Friday, April 11, 2008

Simple and Classic

I'm a huge fan of the UK pop band, Girls Aloud. I have a soft spot in my heart for British singers in general...Spice Girls, Beatles, Keane, Coldplay, Leona Lewis, Amy Winehouse, Lily Allen, Artic Monkeys, Westlife... What can I say? As someone who was classically trained in singing, I just like the way their music sounds and the way they sing. It's more "proper" to my ears (anyone who's taken singing lessons knows what I'm talking about, right?).

Anyway, the girls of Girls Aloud are a pretty big fan of having french manicures on their tips. In the earlier days it was really obvious and had that really blatant fake look. However, in this picture, while all the girls are sporting french manicures, it looks really simple, clean and fresh:
L-R: Sarah Harding, Kimberley Walsh, Cheryl Tweedy-Cole, Nicola Roberts. Not pictured: Nadine Coyle, but she probably would have been sporting french tips too.

The french manicure is a timeless look. Lately it's gotten a lot of flack because it seems like everyone and their mothers sport fake french nails, the ones with very white and very rectangular tips. However, technology has improved, and this applies to nails as well. It's most likely that the nails the girls are sporting are fake, but you can see that it still looks pretty natural. There are different sorts of fake nails now that can look a lot more natural than the thick, cartoony acrylic french tip ones.

If you want to try doing your own french nails, there are lots of different tips and tricks. One of the easiest things for beginners are those french manicure strips you can get at any store that sells nail polish. Another way is freehanding. This can be very difficult, but there are definitely ways to accomplish this without making it look like your white polish exploded on you.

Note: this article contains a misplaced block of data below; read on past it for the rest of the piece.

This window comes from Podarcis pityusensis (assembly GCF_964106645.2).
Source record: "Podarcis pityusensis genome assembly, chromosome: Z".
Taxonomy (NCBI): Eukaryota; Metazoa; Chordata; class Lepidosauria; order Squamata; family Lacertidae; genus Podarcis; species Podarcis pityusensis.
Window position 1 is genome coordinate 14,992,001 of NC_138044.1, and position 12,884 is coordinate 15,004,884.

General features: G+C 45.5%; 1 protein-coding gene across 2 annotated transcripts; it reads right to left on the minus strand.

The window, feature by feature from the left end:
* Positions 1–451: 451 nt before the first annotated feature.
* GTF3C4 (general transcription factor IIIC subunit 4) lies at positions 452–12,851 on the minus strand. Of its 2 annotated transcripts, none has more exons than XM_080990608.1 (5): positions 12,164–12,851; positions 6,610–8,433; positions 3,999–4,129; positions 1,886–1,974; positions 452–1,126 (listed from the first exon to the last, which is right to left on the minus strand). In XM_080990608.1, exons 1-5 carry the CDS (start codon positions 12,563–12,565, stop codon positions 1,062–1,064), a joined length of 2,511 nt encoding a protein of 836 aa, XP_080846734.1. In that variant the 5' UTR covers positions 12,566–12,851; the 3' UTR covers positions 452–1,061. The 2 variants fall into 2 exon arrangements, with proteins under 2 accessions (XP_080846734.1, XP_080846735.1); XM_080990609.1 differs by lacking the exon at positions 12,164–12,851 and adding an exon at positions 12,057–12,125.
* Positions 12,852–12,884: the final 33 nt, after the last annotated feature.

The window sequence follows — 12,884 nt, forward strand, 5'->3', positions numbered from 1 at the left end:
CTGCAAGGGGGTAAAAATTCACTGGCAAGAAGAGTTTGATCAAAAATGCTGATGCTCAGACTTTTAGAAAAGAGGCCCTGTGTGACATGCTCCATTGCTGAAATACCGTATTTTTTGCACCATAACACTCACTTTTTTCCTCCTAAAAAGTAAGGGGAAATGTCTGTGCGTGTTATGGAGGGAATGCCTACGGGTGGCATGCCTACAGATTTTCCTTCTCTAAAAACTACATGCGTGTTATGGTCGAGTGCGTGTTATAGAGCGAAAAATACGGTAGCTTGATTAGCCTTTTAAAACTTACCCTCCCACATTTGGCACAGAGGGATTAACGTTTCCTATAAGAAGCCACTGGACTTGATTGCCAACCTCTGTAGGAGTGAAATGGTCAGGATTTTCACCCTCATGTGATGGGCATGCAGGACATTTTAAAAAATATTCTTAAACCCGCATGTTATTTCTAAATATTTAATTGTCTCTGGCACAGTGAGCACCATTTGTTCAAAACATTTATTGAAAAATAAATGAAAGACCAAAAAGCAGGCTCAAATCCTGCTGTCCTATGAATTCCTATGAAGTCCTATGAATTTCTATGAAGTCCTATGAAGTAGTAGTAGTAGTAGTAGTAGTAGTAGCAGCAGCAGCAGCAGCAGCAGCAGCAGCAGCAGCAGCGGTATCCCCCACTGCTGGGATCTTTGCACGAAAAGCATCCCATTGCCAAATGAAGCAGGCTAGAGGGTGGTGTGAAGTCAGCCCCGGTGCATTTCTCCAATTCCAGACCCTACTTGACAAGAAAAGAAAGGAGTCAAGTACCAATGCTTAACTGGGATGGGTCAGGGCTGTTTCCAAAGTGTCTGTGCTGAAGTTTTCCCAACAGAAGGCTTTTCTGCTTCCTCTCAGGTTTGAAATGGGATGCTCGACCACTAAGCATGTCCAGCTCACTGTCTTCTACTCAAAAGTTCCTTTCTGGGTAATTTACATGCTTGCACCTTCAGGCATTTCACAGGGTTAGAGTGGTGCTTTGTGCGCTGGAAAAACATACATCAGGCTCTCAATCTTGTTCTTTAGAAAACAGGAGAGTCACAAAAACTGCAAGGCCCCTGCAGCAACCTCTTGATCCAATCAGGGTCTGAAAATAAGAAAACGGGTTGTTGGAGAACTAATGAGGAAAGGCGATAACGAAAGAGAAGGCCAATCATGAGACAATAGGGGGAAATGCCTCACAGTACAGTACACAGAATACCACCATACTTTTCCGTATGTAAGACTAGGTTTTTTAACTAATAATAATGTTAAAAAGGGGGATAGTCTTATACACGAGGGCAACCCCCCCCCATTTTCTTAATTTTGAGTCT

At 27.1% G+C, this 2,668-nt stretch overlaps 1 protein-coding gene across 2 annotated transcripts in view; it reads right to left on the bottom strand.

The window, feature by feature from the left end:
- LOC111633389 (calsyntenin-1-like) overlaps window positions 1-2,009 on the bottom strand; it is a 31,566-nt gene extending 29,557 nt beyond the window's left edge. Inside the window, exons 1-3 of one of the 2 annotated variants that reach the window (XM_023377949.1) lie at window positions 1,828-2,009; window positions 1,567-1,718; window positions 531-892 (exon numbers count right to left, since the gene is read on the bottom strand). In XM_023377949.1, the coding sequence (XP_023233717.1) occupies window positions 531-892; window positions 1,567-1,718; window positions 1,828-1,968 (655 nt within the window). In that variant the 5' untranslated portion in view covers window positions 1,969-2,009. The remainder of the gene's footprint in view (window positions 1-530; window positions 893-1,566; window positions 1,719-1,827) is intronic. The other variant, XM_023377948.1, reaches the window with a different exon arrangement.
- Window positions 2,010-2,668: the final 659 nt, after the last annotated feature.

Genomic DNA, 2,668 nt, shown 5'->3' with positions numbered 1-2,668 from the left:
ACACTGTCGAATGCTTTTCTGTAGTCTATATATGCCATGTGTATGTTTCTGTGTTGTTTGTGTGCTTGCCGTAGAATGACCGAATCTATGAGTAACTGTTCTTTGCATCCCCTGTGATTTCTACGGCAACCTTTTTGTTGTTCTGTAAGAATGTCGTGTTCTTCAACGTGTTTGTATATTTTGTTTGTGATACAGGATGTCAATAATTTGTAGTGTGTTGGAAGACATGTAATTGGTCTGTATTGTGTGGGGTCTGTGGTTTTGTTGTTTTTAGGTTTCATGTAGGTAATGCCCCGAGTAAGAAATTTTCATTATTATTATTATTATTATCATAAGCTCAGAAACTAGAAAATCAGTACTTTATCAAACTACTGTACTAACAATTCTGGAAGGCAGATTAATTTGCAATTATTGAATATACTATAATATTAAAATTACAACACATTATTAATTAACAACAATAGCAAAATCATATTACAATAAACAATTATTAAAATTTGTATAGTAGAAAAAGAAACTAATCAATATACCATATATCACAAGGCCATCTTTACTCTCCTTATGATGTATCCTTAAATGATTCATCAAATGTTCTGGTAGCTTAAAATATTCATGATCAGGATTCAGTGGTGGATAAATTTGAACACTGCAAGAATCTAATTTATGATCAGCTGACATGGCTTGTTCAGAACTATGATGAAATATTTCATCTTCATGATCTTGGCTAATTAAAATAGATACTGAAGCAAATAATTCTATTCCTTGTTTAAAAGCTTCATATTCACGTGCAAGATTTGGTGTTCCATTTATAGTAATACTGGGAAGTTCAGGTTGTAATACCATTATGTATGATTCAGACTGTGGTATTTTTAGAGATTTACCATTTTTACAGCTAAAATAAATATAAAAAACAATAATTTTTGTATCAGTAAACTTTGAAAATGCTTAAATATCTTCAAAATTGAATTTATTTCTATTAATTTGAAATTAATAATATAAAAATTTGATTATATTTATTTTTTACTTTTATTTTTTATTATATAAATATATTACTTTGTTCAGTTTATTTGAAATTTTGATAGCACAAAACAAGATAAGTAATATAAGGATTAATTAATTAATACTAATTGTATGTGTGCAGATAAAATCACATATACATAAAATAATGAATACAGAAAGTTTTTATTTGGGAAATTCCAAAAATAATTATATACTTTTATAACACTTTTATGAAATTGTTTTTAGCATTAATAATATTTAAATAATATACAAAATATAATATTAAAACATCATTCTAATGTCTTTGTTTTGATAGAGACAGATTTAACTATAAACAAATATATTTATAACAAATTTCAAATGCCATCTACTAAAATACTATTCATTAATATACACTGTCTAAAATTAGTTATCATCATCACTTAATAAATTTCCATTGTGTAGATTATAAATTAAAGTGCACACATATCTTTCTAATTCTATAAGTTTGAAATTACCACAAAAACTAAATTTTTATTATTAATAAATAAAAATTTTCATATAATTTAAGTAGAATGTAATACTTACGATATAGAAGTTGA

For both ways, the white tip is applied first, and then a sheerer color is applied over it as the base color. Note though that if you're using the french guides, the opposite is true (base applied first, then use the stickers for the tips). One way is to carefully trace the natural tip outline of your nail where it grows out and then correcting any mistakes with a qtip and nail polish remover or a correcting pen. Another way is to be sloppy and paint the white tip unevenly, and then use a small brush (it doesn't have to be a specific brush, I know people who use old paintbrushes) dipped in remover to form the outline. The second way is more preferred by beginners but the former is more suited to perfectionists and experts, I think. The only drawback of the second way, though it sounds faster and easier, is that if you're in too much of a rush then all your outlines may be different, as opposed to tracing your natural outlines.

There are also some great instructional videos on Youtube that you can look at for inspiration. When done right, the french manicure can look natural and perfect.

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